Elliott Erwitt (1928-present, French-American) is known for his candid shot black and white photographs. He photographed Marilyn Monroe, Fidel Castro and Che Guevara and also captured the historic meeting between President Richard Nixon and Nikita Khrushchev. Born to Jewish-Russian immigrants in Paris, on the eve of WWII the family immigrated to the United States. Erwitt then studied photography and film making in California.
Erwitt was influenced by the great photographers of the time: Edward Steichen, Robert Capa and Roy Stryker. He soon became a freelance photographer and was invited to join Magnum Photos by Robert Capa. Erwitt claims that much of his success has come from being at the right place at the right time.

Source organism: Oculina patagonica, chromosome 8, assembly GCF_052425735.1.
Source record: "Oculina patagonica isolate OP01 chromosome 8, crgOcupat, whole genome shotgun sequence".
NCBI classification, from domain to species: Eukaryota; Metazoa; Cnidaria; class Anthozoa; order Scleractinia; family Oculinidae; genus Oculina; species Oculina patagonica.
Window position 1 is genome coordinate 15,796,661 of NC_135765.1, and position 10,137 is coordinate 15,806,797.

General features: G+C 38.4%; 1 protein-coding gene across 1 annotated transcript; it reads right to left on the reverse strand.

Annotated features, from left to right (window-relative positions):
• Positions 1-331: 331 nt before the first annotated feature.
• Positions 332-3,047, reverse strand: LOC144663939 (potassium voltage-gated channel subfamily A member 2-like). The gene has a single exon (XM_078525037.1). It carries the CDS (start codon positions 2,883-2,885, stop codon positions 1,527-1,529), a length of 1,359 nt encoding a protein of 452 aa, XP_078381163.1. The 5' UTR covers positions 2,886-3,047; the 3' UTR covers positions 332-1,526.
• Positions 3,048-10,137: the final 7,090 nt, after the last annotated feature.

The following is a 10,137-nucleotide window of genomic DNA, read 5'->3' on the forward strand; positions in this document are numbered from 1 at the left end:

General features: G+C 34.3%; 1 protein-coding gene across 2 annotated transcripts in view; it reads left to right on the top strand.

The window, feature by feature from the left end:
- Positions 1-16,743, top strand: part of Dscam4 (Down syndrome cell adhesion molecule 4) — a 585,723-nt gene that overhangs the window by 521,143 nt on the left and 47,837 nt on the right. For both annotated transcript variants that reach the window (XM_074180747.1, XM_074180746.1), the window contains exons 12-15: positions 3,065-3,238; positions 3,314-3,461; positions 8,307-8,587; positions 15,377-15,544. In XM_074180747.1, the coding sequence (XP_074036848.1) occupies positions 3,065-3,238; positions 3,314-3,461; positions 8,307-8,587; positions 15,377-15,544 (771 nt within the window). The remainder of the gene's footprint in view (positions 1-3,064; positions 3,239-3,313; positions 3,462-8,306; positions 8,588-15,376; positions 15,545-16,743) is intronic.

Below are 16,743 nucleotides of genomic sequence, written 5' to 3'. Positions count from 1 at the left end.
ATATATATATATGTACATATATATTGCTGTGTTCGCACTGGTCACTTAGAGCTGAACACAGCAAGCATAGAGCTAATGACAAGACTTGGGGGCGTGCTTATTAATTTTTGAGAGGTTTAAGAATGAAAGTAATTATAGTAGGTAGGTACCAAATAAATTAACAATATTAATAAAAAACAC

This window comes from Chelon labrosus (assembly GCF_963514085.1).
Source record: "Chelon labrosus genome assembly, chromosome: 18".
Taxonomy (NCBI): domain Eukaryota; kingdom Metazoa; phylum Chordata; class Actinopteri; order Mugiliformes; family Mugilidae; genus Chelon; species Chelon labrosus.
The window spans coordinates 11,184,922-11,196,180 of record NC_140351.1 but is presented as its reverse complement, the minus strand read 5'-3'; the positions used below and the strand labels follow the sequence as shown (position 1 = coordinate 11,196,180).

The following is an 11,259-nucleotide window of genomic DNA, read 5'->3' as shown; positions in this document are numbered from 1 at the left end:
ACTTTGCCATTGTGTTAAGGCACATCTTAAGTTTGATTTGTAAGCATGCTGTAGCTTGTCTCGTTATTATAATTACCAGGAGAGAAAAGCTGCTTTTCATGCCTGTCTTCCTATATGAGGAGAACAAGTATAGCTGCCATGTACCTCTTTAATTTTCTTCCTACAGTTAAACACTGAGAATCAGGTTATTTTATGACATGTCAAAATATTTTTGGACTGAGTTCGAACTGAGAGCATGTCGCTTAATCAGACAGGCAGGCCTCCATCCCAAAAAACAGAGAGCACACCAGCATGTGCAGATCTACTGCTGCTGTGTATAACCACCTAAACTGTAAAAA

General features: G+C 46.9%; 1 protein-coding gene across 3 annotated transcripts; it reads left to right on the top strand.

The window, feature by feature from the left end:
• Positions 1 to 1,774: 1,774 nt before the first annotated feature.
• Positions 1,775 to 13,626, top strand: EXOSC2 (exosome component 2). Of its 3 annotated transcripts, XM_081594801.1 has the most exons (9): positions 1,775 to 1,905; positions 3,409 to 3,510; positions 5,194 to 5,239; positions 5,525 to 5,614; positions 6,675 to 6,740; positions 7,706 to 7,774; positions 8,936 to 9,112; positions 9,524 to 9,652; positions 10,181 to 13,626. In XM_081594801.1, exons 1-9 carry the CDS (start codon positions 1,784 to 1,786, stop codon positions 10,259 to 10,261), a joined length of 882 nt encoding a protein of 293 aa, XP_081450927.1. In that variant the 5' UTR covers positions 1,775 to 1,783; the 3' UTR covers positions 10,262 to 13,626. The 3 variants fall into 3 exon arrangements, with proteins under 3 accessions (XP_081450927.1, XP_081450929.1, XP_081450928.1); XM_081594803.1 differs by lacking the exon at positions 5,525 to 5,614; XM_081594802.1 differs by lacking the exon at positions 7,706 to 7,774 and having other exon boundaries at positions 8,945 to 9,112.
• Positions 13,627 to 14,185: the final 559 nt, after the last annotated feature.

Even though Erwitt is known for his photographs and love of dogs, publishing four books centered on them, Son of a Bitch, Dog Dogs, Woof and Elliott Erwitt: To the Dogs, he also photographed cats, primarily including them in his photographs of women. Either in the arms of famous actresses, surrounding old “cat ladies” , or as symbols of fertility and motherhood, Erwitt captured cats’ importance as social and cultural icons.